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ARS Home » Midwest Area » St. Paul, Minnesota » Cereal Disease Lab » Research » Publications at this Location » Publication #285472

Title: Epistatic adult plant resistance in wheat to stem rust cosegregates with Sr12 seedling resistance

item Rouse, Matthew
item SHERMAN, JAMIE - Montana State University
item TALBERT, LUTHER - Montana State University

Submitted to: Abstracts of International Powdery Mildew Conference
Publication Type: Abstract Only
Publication Acceptance Date: 7/28/2012
Publication Date: 8/28/2012
Citation: Rouse, M.N., Sherman, J., Talbert, L. 2012. Epistatic adult plant resistance in wheat to stem rust cosegregates with Sr12 seedling resistance. Abstracts of International Powdery Mildew Conference. p. 156.

Interpretive Summary:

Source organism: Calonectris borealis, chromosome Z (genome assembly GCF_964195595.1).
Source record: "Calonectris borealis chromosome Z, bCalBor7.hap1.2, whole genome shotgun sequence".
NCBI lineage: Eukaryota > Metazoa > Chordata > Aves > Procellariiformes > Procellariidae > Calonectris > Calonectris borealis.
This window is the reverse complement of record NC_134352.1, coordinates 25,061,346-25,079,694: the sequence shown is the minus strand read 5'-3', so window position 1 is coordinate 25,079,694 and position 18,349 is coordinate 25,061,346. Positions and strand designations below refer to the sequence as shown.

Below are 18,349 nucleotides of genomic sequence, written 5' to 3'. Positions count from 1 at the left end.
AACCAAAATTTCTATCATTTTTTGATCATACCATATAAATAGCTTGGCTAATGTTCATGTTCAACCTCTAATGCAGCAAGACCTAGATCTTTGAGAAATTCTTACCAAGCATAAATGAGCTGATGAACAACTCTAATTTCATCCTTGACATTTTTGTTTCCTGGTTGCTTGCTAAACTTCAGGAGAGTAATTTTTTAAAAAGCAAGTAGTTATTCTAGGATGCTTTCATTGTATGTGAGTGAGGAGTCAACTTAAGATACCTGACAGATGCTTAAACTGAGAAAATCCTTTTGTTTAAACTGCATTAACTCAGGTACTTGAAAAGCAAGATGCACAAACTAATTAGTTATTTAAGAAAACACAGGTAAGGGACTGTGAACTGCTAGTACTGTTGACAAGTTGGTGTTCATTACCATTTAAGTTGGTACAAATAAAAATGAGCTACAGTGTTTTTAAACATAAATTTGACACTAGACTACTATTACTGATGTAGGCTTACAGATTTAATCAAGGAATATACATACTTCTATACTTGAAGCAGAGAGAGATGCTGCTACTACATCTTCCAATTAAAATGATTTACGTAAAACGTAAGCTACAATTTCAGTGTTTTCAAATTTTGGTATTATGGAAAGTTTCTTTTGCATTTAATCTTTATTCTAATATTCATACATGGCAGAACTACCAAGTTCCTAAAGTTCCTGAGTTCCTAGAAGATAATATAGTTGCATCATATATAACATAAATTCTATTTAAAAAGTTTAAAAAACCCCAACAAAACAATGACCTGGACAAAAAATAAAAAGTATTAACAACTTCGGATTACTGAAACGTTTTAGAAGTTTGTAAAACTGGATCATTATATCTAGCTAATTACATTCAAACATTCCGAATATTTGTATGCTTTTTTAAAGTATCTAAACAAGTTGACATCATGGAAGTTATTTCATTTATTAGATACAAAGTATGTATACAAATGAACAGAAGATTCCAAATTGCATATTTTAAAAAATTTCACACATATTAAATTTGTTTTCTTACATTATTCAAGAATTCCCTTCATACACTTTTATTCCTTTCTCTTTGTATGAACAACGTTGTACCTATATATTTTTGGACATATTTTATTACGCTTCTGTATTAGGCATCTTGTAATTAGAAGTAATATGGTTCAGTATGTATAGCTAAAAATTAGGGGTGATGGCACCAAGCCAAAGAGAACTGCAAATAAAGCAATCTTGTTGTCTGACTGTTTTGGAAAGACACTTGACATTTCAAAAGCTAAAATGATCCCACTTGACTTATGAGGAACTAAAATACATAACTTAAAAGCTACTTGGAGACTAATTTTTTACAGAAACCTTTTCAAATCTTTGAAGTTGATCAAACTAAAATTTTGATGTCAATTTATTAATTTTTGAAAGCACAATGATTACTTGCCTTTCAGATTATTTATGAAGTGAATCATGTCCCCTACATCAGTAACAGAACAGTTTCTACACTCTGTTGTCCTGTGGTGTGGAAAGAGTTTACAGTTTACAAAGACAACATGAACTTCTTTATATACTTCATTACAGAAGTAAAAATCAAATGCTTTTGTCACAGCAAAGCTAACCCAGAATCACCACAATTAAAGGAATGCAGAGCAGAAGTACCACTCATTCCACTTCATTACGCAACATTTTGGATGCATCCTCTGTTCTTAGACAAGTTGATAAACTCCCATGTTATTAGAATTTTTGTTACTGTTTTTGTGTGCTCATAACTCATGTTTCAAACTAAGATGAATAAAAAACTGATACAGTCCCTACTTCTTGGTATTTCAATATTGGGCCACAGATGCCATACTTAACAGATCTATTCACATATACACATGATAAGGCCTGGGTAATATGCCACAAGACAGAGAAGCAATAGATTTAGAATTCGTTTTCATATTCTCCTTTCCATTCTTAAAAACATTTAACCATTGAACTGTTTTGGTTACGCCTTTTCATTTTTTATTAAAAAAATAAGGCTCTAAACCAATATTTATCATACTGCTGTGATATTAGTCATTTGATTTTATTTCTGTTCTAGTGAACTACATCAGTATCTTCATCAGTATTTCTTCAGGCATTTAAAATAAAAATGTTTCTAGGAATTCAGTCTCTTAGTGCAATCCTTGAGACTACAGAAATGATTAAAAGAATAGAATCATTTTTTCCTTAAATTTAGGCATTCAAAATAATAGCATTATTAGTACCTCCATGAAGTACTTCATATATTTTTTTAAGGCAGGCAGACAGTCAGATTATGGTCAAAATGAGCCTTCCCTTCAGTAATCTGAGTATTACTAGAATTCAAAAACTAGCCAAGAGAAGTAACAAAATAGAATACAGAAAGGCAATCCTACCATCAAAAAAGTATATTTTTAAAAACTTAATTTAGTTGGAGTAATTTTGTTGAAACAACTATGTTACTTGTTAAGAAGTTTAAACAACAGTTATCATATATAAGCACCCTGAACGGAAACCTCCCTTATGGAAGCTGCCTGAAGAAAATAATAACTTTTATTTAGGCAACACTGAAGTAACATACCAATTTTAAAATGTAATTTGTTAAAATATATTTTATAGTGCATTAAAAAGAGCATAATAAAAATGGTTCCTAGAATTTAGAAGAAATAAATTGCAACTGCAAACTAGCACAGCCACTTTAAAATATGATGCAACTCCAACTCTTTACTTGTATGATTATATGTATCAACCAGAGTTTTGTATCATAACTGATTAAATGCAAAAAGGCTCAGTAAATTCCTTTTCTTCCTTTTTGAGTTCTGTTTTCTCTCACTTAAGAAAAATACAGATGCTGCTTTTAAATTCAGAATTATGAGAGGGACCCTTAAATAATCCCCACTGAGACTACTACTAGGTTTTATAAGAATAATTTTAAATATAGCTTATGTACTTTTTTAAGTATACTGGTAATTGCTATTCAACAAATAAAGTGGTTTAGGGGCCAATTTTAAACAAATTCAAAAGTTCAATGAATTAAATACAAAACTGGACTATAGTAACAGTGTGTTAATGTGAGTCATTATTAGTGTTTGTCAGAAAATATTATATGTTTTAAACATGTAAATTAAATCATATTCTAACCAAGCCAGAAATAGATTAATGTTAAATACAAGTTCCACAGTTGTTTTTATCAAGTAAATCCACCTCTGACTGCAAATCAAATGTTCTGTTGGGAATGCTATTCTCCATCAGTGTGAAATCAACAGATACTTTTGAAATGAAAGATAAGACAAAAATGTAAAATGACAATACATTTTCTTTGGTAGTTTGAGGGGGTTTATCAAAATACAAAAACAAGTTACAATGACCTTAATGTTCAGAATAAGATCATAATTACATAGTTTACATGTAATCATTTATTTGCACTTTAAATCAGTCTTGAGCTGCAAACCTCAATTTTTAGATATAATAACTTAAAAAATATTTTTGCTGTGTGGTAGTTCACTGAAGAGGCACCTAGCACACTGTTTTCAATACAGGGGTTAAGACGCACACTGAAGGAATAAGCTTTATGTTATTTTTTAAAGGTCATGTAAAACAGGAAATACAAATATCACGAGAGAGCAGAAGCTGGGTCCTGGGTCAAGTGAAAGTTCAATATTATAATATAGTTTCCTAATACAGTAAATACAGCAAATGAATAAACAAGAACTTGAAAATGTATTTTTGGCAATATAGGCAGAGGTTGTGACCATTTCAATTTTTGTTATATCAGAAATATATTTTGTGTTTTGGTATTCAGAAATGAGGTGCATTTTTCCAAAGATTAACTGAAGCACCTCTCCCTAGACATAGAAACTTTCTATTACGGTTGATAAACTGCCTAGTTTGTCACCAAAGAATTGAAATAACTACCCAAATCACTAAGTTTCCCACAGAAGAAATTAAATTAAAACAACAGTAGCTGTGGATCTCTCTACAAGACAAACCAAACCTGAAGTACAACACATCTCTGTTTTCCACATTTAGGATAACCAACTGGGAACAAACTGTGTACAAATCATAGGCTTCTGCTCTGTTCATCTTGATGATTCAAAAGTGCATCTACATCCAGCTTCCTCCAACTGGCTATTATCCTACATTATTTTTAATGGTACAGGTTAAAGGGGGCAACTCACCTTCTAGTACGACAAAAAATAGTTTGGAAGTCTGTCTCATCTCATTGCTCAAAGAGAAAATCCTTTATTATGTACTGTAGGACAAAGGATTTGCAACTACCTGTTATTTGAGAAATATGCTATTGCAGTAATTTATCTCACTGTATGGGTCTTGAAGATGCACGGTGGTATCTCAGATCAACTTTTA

Technical Abstract: Wheat adult plant resistance (APR) to stem rust is desirable. Researchers have characterized the inheritance of APR in cultivar Thatcher as complex. In order to identify the loci providing APR in Thatcher, we evaluated 160 RILs derived from Thatcher/McNeal for stem rust reaction in the field in Kenya for two seasons, in the field in St. Paul for one season, and at the seedling stage with races TTKSK, SCCSC, and RKQQC. The population was previously genotyped with a total of 618 SSR and DArT markers. Segregation of seedling resistance to race SCCSC was consistent with the presence of a single major gene: Sr12. All RILs and parents were susceptible as seedlings to race TTKSK. However, adult plant stem rust severities in Kenya varied from 5% to 80%. QTL mapping identified 4 QTL with an LOD greater than 3.0 in at least one year. The markers closest to the QTL peaks were used in an ANOVA to determine the additive and epistatic effects. A QTL on 3BS was detected in all three environments and explained 27-35% of the variation. The peak of this QTL was at the same location as Sr12. Epistatic interactions were significant especially between Sr12 and QTL on chromosome arms 1AL and 2BS. Though Sr12 cosegregated with the largest effect QTL, lines with Sr12 were not always resistant. The data suggest that Sr12 or a closely linked gene, though not effective to race TTKSK alone, confers APR when combined with other resistance loci.